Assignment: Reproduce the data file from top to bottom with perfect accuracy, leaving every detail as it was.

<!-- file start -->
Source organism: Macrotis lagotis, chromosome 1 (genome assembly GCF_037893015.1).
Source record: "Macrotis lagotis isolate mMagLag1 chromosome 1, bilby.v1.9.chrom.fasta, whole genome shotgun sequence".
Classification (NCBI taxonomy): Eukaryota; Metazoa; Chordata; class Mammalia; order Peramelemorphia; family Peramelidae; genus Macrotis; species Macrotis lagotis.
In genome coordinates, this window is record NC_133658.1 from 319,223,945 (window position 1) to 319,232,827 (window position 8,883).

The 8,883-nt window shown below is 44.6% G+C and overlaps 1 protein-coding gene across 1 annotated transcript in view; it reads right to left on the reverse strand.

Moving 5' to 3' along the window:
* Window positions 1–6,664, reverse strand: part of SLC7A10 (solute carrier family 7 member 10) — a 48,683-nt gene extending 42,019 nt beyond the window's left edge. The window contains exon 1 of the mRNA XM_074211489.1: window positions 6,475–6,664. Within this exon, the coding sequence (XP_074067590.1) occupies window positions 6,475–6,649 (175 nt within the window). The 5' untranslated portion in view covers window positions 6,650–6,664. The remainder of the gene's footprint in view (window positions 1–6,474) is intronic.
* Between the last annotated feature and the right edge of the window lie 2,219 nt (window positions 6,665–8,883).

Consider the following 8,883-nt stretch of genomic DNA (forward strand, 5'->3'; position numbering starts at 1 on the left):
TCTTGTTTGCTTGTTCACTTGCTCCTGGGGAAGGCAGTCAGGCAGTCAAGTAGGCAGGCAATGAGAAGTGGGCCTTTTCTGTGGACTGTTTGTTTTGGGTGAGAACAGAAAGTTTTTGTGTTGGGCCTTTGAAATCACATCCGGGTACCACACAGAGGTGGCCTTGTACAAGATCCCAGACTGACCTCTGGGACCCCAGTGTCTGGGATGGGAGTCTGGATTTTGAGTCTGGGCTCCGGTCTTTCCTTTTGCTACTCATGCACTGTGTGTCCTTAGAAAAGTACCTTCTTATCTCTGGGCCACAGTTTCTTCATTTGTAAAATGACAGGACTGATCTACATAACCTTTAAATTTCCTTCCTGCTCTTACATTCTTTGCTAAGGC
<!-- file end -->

Source organism: Macrotis lagotis, chromosome 1 (genome assembly GCF_037893015.1).
Source record: "Macrotis lagotis isolate mMagLag1 chromosome 1, bilby.v1.9.chrom.fasta, whole genome shotgun sequence".
Classification (NCBI taxonomy): Eukaryota; Metazoa; Chordata; class Mammalia; order Peramelemorphia; family Peramelidae; genus Macrotis; species Macrotis lagotis.
In genome coordinates, this window is record NC_133658.1 from 319,223,945 (window position 1) to 319,232,827 (window position 8,883).

The 8,883-nt window shown below is 44.6% G+C and overlaps 1 protein-coding gene across 1 annotated transcript in view; it reads right to left on the reverse strand.

Moving 5' to 3' along the window:
* Window positions 1–6,664, reverse strand: part of SLC7A10 (solute carrier family 7 member 10) — a 48,683-nt gene extending 42,019 nt beyond the window's left edge. The window contains exon 1 of the mRNA XM_074211489.1: window positions 6,475–6,664. Within this exon, the coding sequence (XP_074067590.1) occupies window positions 6,475–6,649 (175 nt within the window). The 5' untranslated portion in view covers window positions 6,650–6,664. The remainder of the gene's footprint in view (window positions 1–6,474) is intronic.
* Between the last annotated feature and the right edge of the window lie 2,219 nt (window positions 6,665–8,883).

Consider the following 8,883-nt stretch of genomic DNA (forward strand, 5'->3'; position numbering starts at 1 on the left):
TCTTGTTTGCTTGTTCACTTGCTCCTGGGGAAGGCAGTCAGGCAGTCAAGTAGGCAGGCAATGAGAAGTGGGCCTTTTCTGTGGACTGTTTGTTTTGGGTGAGAACAGAAAGTTTTTGTGTTGGGCCTTTGAAATCACATCCGGGTACCACACAGAGGTGGCCTTGTACAAGATCCCAGACTGACCTCTGGGACCCCAGTGTCTGGGATGGGAGTCTGGATTTTGAGTCTGGGCTCCGGTCTTTCCTTTTGCTACTCATGCACTGTGTGTCCTTAGAAAAGTACCTTCTTATCTCTGGGCCACAGTTTCTTCATTTGTAAAATGACAGGACTGATCTACATAACCTTTAAATTTCCTTCCTGCTCTTACATTCTTTGCTAAGGC